Typically there will be the obligatory alarm system attached to doors and windows. There may or may not be some type of secure fencing around the perimeter of the property. And there may – or may not – be a roving security patrol vehicle that makes regular rounds through the night.
Larger facilities, on the other hand, do tend to boast much more in the way of traditional security measures.
This can include secure fencing with gate access controls, possibly barbed wire or razor wire topping the fences in some scenarios, more sophisticated alarm systems incorporating such features as motion sensors and excessive vibration sensors.
Of course, these facilities will without exception have comprehensive coverage of their facility grounds and building with a video surveillance system. These cameras may also be equipped with motion sensors, as well as infrared for better night vision monitoring.
Security isn’t just about keeping the “bad guys” out and the tools and inventory in. Workplace violence, employee safety, and internal theft or even sabotage are security concerns.
Certain industries have their own set of requirements, federal oversight, and mandated security protocols such as the chemical industry. Most of these facilities are guided by the Chemical Facility Anti-Terrorism Standards (CFATS), which requires “high–risk” chemical facilities to enhance security and establish new procedures for protecting chemical facility security information.
While not every industrial facility serves as a potential target for terrorism, many of them have materials and equipment on-site that may make their building much more prone to theft. This is why, in larger companies with larger budgets, advanced security measures such as armed security personnel on site 24/7 and various high-tech installations.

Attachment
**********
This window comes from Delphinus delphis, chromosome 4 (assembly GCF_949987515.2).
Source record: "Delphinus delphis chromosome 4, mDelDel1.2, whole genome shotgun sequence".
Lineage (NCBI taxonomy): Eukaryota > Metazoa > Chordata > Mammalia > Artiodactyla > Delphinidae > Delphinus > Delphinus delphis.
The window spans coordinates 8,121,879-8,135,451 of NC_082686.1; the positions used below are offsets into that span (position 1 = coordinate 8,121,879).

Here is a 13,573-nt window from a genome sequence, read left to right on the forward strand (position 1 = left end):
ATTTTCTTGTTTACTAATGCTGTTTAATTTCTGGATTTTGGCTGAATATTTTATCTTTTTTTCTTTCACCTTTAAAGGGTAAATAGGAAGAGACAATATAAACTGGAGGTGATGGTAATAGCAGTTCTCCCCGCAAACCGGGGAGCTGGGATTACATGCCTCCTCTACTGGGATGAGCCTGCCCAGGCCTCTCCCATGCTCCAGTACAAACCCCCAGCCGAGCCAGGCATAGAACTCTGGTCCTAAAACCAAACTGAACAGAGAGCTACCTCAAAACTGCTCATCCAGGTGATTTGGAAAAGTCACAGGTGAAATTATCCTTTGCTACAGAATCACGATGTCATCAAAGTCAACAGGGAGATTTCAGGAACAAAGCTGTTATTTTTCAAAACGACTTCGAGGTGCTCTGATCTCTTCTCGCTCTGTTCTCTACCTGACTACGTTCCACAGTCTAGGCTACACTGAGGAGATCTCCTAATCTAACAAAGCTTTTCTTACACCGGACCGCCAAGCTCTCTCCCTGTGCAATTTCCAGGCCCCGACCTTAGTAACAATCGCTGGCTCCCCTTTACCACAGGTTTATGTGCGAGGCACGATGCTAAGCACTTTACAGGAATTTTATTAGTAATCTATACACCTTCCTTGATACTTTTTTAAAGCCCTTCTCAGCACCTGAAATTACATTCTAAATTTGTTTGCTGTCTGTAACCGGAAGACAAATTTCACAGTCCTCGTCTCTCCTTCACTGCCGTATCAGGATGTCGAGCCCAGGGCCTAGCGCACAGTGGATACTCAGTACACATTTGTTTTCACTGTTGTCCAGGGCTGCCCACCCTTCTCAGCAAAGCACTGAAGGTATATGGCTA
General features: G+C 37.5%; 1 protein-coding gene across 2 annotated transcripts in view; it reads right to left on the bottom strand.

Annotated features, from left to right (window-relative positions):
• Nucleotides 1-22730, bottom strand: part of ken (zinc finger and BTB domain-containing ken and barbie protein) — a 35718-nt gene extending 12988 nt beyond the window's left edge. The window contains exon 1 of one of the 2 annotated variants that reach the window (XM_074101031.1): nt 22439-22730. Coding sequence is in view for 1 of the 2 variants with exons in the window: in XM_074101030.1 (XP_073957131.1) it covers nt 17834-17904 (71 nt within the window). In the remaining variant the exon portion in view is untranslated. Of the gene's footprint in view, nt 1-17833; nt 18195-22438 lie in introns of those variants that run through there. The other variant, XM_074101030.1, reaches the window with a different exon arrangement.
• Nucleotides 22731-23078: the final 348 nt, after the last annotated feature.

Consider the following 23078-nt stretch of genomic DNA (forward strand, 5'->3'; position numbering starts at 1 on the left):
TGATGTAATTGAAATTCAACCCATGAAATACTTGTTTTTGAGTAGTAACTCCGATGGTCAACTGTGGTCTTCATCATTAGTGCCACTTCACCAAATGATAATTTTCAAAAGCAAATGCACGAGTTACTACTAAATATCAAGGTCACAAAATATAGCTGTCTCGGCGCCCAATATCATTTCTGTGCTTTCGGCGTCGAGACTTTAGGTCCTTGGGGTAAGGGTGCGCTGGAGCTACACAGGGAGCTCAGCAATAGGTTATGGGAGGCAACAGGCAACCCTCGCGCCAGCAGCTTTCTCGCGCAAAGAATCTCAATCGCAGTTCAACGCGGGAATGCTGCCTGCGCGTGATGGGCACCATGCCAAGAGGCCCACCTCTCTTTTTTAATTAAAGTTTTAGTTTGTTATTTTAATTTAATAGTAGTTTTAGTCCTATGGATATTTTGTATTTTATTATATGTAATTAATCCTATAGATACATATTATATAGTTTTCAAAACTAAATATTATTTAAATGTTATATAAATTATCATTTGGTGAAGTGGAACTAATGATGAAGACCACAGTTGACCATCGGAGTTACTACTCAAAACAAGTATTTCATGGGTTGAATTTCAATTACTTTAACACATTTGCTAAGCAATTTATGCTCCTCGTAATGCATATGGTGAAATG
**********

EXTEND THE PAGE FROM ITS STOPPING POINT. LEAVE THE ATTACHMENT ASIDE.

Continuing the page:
There are some inherent limitations with them, one of the most effective tactics is the use of video surveillance cameras.
Cameras allow facility managers and on-site security personnel a visible deterrent. It has been long established that the visible presence of cameras serves to dissuade a majority of potential criminals. At the very least they limit the threats since most “bad guys” will naturally avoid being “seen” by cameras when engaging in illegal activity.
However, video surveillance and security camera systems still have limitations. Although they are far more effective at surveilling than human security personnel on the ground, they are inherently passive tools.
In other words, a video camera by itself cannot intervene with nor can it actively engage with a criminal threat taking place at a building. And, while the mere presence of the camera might be a deterrent to some criminal elements, they can also be avoided or even vandalized or destroyed. And possibly the most frustrating to owners and managers, they can be simply ignored because the “bad guys” know that they can simply carry out their crime and leave with nothing to fear.
And the facility owner and managers are left with some video footage of the crime that might allow law enforcement to possibly identify and pursue those individuals, but not likely.
A Superior Security Solution for Industrial and Manufacturing Facilities
One of the overriding problems with most industrial video surveillance systems incorporating cameras is the lack of monitoring. In other words, static cameras are installed that run on some type of recording system, but they simply record.
No one is actively monitoring the “live feed” during the nights and weekends.
Unless an industrial or manufacturing facility is being monitored comprehensively and consistently 24/7 the whole of the existing security process is only as effective as any vulnerabilities or gaps in monitoring.
This is because, despite the existence of video surveillance cameras, the deterrence they provide is still passive and mute. And if there is no manned guarding service onsite during the night hours or weekends – whenever the facility is not open or operating – the threat level rises exponentially.